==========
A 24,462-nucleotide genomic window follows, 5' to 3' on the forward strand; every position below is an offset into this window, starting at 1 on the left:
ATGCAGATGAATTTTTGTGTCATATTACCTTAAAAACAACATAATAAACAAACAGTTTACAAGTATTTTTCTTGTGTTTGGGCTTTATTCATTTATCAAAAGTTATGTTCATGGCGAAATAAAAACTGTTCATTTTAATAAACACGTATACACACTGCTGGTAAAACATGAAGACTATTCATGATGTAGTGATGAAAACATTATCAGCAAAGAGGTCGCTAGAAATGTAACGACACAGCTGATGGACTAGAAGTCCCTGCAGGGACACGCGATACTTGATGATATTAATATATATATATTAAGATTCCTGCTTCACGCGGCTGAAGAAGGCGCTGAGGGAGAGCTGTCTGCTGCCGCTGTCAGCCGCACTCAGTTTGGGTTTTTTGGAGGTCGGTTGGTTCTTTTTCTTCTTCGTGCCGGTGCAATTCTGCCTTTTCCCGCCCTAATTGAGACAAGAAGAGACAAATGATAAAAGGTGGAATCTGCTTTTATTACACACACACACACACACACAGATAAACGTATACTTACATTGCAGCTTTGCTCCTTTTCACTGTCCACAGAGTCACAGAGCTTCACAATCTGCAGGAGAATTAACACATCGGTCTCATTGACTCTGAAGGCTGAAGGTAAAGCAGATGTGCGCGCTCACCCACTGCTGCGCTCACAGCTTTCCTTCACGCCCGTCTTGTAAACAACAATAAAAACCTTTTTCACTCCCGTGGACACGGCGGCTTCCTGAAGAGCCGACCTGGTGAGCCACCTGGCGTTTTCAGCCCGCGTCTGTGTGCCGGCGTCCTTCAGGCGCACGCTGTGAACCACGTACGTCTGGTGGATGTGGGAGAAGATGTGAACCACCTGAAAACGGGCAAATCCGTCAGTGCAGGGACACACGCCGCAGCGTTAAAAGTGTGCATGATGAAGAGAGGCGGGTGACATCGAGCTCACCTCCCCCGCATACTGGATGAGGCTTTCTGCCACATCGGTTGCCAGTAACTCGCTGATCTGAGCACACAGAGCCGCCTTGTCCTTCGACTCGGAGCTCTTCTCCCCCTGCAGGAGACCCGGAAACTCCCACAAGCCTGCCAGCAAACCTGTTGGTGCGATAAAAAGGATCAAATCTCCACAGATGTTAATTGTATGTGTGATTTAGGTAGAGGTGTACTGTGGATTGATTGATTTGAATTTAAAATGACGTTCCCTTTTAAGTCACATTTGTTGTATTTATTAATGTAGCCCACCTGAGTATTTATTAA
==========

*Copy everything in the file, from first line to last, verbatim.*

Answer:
A 24,462-nucleotide genomic window follows, 5' to 3' on the forward strand; every position below is an offset into this window, starting at 1 on the left:
ATGCAGATGAATTTTTGTGTCATATTACCTTAAAAACAACATAATAAACAAACAGTTTACAAGTATTTTTCTTGTGTTTGGGCTTTATTCATTTATCAAAAGTTATGTTCATGGCGAAATAAAAACTGTTCATTTTAATAAACACGTATACACACTGCTGGTAAAACATGAAGACTATTCATGATGTAGTGATGAAAACATTATCAGCAAAGAGGTCGCTAGAAATGTAACGACACAGCTGATGGACTAGAAGTCCCTGCAGGGACACGCGATACTTGATGATATTAATATATATATATTAAGATTCCTGCTTCACGCGGCTGAAGAAGGCGCTGAGGGAGAGCTGTCTGCTGCCGCTGTCAGCCGCACTCAGTTTGGGTTTTTTGGAGGTCGGTTGGTTCTTTTTCTTCTTCGTGCCGGTGCAATTCTGCCTTTTCCCGCCCTAATTGAGACAAGAAGAGACAAATGATAAAAGGTGGAATCTGCTTTTATTACACACACACACACACACACAGATAAACGTATACTTACATTGCAGCTTTGCTCCTTTTCACTGTCCACAGAGTCACAGAGCTTCACAATCTGCAGGAGAATTAACACATCGGTCTCATTGACTCTGAAGGCTGAAGGTAAAGCAGATGTGCGCGCTCACCCACTGCTGCGCTCACAGCTTTCCTTCACGCCCGTCTTGTAAACAACAATAAAAACCTTTTTCACTCCCGTGGACACGGCGGCTTCCTGAAGAGCCGACCTGGTGAGCCACCTGGCGTTTTCAGCCCGCGTCTGTGTGCCGGCGTCCTTCAGGCGCACGCTGTGAACCACGTACGTCTGGTGGATGTGGGAGAAGATGTGAACCACCTGAAAACGGGCAAATCCGTCAGTGCAGGGACACACGCCGCAGCGTTAAAAGTGTGCATGATGAAGAGAGGCGGGTGACATCGAGCTCACCTCCCCCGCATACTGGATGAGGCTTTCTGCCACATCGGTTGCCAGTAACTCGCTGATCTGAGCACACAGAGCCGCCTTGTCCTTCGACTCGGAGCTCTTCTCCCCCTGCAGGAGACCCGGAAACTCCCACAAGCCTGCCAGCAAACCTGTTGGTGCGATAAAAAGGATCAAATCTCCACAGATGTTAATTGTATGTGTGATTTAGGTAGAGGTGTACTGTGGATTGATTGATTTGAATTTAAAATGACGTTCCCTTTTAAGTCACATTTGTTGTATTTATTAATGTAGCCCACCTGAGTATTTATTAA